At Spectrum Health, we strongly encourage our patients, colleagues and families to wear masks, knowing that this is a key factor in preventing the spread of COVID-19.
When challenged by someone who disagrees with face mask requirements, think about using words that encourage learning and change, not those that might create conflict.
If you find yourself in a conversation about mask use, here are some strategies to help make these conversations productive and safe.
1. Approach with curiosity.
Don’t assume that someone is intentionally non-compliant. Sometimes people simply forget and are happy to be reminded. If that’s not the case, ask questions such as, “Can you help me understand?” or “Will you share your concerns with me?” This will help you gather more information.
2. Be mindful of your body language.
Are your arms crossed? Are you standing over someone, or too close? If someone without a mask is too close, politely ask them to provide additional space. Relax your arms at your sides and avoid pointing at someone while talking with them.
3. Speak in a calm and low tone.
Speaking in a quiet voice can help decrease tension and anger.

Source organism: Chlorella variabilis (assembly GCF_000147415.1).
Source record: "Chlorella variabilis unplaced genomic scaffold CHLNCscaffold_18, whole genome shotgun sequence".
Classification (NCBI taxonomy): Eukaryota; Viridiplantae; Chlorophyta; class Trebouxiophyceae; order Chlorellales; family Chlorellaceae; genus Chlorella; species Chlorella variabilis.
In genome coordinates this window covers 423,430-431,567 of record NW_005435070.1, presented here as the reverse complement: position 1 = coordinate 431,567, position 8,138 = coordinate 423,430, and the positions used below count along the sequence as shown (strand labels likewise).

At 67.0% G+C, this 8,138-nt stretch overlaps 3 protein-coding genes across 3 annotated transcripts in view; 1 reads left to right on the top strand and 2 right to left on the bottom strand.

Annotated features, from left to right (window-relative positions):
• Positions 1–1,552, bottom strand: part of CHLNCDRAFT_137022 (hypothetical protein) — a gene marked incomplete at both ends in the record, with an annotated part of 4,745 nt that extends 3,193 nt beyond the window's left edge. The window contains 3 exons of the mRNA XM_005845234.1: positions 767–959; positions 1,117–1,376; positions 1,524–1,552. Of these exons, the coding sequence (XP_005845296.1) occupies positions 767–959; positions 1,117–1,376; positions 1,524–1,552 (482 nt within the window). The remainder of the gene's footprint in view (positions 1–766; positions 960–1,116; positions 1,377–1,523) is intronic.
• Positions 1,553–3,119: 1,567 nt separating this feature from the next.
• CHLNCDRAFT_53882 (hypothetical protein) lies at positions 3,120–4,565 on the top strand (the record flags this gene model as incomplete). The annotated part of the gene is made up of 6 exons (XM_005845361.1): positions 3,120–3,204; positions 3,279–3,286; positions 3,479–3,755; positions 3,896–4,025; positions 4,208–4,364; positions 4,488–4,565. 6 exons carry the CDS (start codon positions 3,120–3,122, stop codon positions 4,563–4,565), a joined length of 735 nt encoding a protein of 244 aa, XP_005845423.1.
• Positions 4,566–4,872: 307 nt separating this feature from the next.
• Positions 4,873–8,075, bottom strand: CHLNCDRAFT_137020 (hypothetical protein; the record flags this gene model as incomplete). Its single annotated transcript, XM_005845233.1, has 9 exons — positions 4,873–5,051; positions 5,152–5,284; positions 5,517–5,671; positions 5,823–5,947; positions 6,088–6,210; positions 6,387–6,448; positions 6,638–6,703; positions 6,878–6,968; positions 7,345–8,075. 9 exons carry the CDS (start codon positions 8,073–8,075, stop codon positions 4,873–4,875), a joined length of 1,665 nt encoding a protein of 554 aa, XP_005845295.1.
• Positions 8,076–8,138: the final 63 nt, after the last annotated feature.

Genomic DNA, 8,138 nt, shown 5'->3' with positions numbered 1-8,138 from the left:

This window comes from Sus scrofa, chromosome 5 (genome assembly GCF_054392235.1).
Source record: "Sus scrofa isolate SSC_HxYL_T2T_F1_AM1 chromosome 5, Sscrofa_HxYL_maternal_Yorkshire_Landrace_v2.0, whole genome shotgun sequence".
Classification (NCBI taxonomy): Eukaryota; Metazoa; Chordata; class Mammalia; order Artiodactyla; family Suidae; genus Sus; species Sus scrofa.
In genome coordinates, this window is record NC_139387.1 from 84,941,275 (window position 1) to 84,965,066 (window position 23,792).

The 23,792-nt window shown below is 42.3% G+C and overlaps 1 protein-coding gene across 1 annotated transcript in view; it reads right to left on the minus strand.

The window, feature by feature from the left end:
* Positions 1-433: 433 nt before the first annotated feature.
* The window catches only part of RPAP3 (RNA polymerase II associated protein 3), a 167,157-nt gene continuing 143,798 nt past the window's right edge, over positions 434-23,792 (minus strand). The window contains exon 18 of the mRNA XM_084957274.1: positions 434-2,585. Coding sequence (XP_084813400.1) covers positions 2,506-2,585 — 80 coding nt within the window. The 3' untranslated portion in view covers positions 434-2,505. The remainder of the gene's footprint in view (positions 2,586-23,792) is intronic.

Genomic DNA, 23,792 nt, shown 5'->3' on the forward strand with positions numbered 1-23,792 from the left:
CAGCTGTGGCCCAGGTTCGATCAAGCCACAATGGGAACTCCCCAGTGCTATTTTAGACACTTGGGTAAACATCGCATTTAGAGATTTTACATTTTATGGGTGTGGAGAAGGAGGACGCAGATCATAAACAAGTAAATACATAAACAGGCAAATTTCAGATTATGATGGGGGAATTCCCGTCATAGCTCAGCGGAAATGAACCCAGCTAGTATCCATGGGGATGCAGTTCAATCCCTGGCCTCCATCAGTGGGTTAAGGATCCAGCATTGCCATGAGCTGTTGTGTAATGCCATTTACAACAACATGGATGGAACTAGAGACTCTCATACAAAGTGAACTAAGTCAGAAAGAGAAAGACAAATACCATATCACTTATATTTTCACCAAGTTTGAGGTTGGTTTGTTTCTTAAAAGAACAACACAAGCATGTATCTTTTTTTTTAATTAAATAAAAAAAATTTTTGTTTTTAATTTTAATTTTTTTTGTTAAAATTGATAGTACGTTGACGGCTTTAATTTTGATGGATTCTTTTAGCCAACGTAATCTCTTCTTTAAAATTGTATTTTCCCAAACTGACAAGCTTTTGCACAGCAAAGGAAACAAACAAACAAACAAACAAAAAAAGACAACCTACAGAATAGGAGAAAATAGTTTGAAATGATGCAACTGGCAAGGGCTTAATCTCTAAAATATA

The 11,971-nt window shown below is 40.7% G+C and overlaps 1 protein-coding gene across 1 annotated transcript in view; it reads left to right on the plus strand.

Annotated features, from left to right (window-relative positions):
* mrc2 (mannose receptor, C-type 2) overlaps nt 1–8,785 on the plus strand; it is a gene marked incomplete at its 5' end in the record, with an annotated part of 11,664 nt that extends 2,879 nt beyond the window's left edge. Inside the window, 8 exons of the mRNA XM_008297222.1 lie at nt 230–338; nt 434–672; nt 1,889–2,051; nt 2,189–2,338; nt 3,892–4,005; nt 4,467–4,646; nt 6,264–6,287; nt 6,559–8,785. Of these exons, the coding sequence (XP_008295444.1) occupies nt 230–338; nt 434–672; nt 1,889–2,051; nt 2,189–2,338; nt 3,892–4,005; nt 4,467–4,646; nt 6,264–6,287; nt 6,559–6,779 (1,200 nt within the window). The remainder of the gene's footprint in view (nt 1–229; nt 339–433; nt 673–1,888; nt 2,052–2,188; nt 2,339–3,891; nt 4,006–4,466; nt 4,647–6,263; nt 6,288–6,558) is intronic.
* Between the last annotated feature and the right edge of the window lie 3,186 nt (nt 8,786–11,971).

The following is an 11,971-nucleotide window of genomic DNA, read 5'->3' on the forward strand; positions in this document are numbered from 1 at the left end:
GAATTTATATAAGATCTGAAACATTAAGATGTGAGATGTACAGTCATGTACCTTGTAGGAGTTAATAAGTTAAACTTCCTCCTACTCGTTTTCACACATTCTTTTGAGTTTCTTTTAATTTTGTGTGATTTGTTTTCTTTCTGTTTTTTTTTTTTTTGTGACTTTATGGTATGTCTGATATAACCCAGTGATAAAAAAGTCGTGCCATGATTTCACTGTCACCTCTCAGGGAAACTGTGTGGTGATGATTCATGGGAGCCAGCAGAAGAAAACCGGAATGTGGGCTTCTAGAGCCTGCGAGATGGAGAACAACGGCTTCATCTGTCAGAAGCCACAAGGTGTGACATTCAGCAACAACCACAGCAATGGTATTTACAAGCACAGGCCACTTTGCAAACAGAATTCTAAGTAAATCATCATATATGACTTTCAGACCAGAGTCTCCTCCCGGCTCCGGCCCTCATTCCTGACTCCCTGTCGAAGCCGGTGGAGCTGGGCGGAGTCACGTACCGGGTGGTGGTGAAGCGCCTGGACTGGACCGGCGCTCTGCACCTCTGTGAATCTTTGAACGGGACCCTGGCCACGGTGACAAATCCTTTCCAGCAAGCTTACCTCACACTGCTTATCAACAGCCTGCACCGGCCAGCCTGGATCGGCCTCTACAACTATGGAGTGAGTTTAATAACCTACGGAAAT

4. Use “I” statements.
Try saying things like, “I’m confused why you’re not wearing a mask,” or “I wonder if you forgot your mask.” Phrases such as “I feel uncomfortable” or “I worry about your safety” will be better received than, “You need to wear a mask” or “You are wrong,” which will likely put the person on the defensive.
5. Look for ways to educate.
If the person you’re speaking to says something like, “Masks are unsafe because I’m breathing in my own air,” or “I’m being deprived of oxygen,” dispel these myths with science-based information, ideally from people or publications they respect.
6. Promote empathy.
We are not just wearing masks for our own health, but for the health and safety of others. It may help if the person can identify someone they want to protect.
7. Know when to walk away.
If a conversation becomes heated, step away. Be mindful of your own safety, especially if the conversation is with someone you don’t know well.
8. Respond to emotion.
Labeling how someone might be feeling and asking if you are correct is a way to validate their emotions. For example, “It looks like you might be feeling angry, is that right?” If you’re correct, then you may ask how to help diffuse that emotion and have a conversation.
9. Look for solutions.
If someone is upset because the mandate prohibits them from entering a store or restaurant, help them identify other options. Can someone else shop for them? Can they come back later with a mask or accept a mask from an employee? Are they able to order online?